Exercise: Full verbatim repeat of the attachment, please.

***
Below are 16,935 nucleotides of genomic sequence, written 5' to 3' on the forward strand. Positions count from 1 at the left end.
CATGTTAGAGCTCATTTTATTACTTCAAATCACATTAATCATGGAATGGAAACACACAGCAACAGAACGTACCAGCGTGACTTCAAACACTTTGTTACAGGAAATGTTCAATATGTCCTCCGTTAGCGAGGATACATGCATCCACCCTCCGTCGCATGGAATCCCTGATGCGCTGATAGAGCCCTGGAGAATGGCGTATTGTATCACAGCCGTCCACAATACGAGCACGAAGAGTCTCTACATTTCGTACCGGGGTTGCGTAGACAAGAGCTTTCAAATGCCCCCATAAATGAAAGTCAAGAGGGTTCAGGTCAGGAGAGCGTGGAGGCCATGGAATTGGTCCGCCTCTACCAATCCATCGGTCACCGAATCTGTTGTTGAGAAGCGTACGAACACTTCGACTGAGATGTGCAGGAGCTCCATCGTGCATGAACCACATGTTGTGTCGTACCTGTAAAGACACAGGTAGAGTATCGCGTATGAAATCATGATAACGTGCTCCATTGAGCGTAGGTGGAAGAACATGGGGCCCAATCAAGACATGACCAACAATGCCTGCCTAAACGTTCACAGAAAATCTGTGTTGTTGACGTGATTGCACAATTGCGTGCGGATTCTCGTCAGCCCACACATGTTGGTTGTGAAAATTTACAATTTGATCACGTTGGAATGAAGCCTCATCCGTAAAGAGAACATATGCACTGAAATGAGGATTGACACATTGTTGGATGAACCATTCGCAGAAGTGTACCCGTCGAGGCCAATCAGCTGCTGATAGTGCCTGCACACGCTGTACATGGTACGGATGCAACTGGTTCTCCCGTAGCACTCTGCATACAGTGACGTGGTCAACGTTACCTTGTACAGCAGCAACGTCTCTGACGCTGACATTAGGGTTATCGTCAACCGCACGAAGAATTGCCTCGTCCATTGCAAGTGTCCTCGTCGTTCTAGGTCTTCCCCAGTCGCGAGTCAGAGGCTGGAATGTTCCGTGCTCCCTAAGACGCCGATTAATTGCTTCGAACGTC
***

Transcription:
Below are 16,935 nucleotides of genomic sequence, written 5' to 3' on the forward strand. Positions count from 1 at the left end.
CATGTTAGAGCTCATTTTATTACTTCAAATCACATTAATCATGGAATGGAAACACACAGCAACAGAACGTACCAGCGTGACTTCAAACACTTTGTTACAGGAAATGTTCAATATGTCCTCCGTTAGCGAGGATACATGCATCCACCCTCCGTCGCATGGAATCCCTGATGCGCTGATAGAGCCCTGGAGAATGGCGTATTGTATCACAGCCGTCCACAATACGAGCACGAAGAGTCTCTACATTTCGTACCGGGGTTGCGTAGACAAGAGCTTTCAAATGCCCCCATAAATGAAAGTCAAGAGGGTTCAGGTCAGGAGAGCGTGGAGGCCATGGAATTGGTCCGCCTCTACCAATCCATCGGTCACCGAATCTGTTGTTGAGAAGCGTACGAACACTTCGACTGAGATGTGCAGGAGCTCCATCGTGCATGAACCACATGTTGTGTCGTACCTGTAAAGACACAGGTAGAGTATCGCGTATGAAATCATGATAACGTGCTCCATTGAGCGTAGGTGGAAGAACATGGGGCCCAATCAAGACATGACCAACAATGCCTGCCTAAACGTTCACAGAAAATCTGTGTTGTTGACGTGATTGCACAATTGCGTGCGGATTCTCGTCAGCCCACACATGTTGGTTGTGAAAATTTACAATTTGATCACGTTGGAATGAAGCCTCATCCGTAAAGAGAACATATGCACTGAAATGAGGATTGACACATTGTTGGATGAACCATTCGCAGAAGTGTACCCGTCGAGGCCAATCAGCTGCTGATAGTGCCTGCACACGCTGTACATGGTACGGATGCAACTGGTTCTCCCGTAGCACTCTGCATACAGTGACGTGGTCAACGTTACCTTGTACAGCAGCAACGTCTCTGACGCTGACATTAGGGTTATCGTCAACCGCACGAAGAATTGCCTCGTCCATTGCAAGTGTCCTCGTCGTTCTAGGTCTTCCCCAGTCGCGAGTCAGAGGCTGGAATGTTCCGTGCTCCCTAAGACGCCGATTAATTGCTTCGAACGTC